¶9 The State charged Abbott with first-degree intentional homicide and related counts. The criminal proceedings were delayed for several years by competency evaluations, but Abbott was eventually determined competent to stand trial. Abbott then moved to suppress certain evidence. After the circuit court denied some but not all of Abbott's suppression motions, he entered an Alford plea to second-degree intentional homicide and was sentenced. Abbot appealed pursuant to WIS. STAT. § 971.31(10) and argues on appeal that his conviction should be reversed.


¶10 An order granting or denying a suppression motion presents a question of constitutional fact. State v. Howes , 2017 WI 18, ¶17, 373 Wis. 2d 468, 893 N.W.2d 812. "A question of constitutional fact is a mixed question of law and fact to which we apply a two-step standard of review. We review any challenges to the circuit court's findings of historical fact under the clearly erroneous standard, and we review independently the application of those facts to constitutional principles." State v. Tomaszewski , 2010 WI App 51, ¶5, 324 Wis. 2d 433, 782 N.W.2d 725.


¶11 Abbott argues that officers seized his sweatshirts and the patient belongings bag in violation of the Fourth Amendment, and that officers violated the Fifth Amendment during the custodial interrogation by continuing to question him after he invoked his right to counsel. We address Abbott's Fourth Amendment challenges in Section I, and then in Section II, we turn to his Fifth Amendment challenge. We conclude that the circuit court erred by denying Abbott's motion to suppress the patient belongings bag, and in Section III, we address the parties’ arguments regarding harmless error.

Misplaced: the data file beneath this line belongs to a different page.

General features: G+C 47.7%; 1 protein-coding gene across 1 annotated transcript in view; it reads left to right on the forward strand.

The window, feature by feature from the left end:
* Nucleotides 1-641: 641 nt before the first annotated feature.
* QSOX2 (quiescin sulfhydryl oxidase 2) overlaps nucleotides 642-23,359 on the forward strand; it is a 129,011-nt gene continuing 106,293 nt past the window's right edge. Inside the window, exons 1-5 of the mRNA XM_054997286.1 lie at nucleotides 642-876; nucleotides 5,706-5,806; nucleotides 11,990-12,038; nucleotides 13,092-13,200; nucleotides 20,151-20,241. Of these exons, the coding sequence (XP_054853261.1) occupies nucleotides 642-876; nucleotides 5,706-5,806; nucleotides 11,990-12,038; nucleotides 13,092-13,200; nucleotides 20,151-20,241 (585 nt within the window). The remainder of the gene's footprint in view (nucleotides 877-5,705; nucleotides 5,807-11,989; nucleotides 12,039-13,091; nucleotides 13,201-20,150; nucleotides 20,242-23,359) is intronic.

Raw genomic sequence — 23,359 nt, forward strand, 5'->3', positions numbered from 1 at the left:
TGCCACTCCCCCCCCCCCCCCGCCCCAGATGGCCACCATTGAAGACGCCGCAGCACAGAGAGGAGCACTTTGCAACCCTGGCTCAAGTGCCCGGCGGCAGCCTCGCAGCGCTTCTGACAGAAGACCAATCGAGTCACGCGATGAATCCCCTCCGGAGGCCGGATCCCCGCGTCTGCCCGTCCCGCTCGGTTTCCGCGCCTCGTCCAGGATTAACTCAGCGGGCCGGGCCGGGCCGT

I. Fourth Amendment Arguments

¶12 The Fourth Amendment protects against "unreasonable searches and seizures" by the government. U.S. CONST. amend. IV. Seizures conducted without a warrant are unreasonable unless they fall within a recognized exception to the warrant requirement. See State v. Brereton , 2013 WI 17, ¶24, 345 Wis. 2d 563, 826 N.W.2d 369. The State bears the burden to prove that one of the exceptions to the warrant requirement applies. State v. Denk , 2008 WI 130, ¶36, 315 Wis. 2d 5, 758 N.W.2d 775.

A. The Sweatshirts

¶13 Abbott argues that evidence gathered from his sweatshirts must be suppressed. As noted above, Cruz told Officer Gelden that he could take Abbott's sweatshirts, which were lying on the floor in the living room of the marital home. Abbott acknowledges that Cruz consented to the seizure, but he argues that she did not have authority to give consent.